A “Pig”‘s Pulchritude

Beauty is in the eye of the beholder and the adage applies to not only a person’s love for their pet as in Nicolas Cage’s syncopation with his truffle pig, but also my adoration for Cage’s acting career. Sure, his choices haven’t been ‘pretty’ at times, yet when he delivers a performance such as Pig as the former renowned chef Robin, or Bad Lieutenant’s Port of Call: New Orleans, or Adaptation you can’t help but be in love with Cage’s beautiful genius.
Pig is almost flawless. Only a bit of bloat at the beginning (though even this could be defended to set up Cage’s solitary existence in the Portland woods) is the only very minor trouble. Besides that, every performance is perfectly nuanced, Alex Wolff as the spoiled rich kid, Adam Arkin as the workaholic, self-medicating grieving father, Darius Pierce as the fight club boss Edgar and David Knell as the pretentious geeky chef, and of course, the aforementioned acting God, Nicolas Cage.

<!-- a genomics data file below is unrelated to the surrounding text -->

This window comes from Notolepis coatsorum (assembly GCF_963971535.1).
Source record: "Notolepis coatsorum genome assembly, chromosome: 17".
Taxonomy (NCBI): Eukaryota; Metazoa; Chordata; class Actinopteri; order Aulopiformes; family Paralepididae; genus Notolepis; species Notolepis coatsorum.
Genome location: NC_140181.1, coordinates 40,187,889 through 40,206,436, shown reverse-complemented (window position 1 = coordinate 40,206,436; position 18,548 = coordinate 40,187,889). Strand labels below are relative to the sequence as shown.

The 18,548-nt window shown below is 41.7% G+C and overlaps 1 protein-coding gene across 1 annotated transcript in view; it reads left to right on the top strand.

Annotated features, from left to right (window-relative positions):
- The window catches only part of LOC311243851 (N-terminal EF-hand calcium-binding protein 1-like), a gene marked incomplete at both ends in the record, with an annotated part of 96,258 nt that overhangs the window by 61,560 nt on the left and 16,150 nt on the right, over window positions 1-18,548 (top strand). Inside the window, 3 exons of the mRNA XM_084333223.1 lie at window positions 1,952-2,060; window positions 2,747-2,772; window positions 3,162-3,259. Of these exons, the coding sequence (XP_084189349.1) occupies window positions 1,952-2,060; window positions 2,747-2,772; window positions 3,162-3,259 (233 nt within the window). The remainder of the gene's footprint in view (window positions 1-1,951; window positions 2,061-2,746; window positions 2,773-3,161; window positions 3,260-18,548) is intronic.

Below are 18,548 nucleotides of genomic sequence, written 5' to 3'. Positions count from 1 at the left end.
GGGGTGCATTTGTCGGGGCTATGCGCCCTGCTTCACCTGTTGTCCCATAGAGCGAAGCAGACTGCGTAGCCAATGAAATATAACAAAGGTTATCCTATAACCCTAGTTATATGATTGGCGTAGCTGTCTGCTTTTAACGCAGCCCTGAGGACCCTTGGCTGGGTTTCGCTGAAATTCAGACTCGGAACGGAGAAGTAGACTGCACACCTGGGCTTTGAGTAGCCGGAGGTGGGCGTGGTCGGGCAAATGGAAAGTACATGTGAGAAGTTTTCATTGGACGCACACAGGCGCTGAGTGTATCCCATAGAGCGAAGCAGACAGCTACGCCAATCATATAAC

Pig is also a lesson in screenwriting, lean dialogue and lean plot by director Michael Sarnoski and Vanessa Block, two relatively new feature film folks that are surely here to stay. They realize that nuanced performances with gorgeous music (from Mozart to Springsteen) equals an emotional evocative film.
Pig is my favorite film of the year thus far.

By Goldie

Aspiring writer who has retired from the institution of education. I've written plays, three of which have been performed both in Rochester NY and here in Sarasota FL. I also write stand up and obviously, film critique. My comment section does not work, so please email me your comments at irun2eatpizza@hotmail.com

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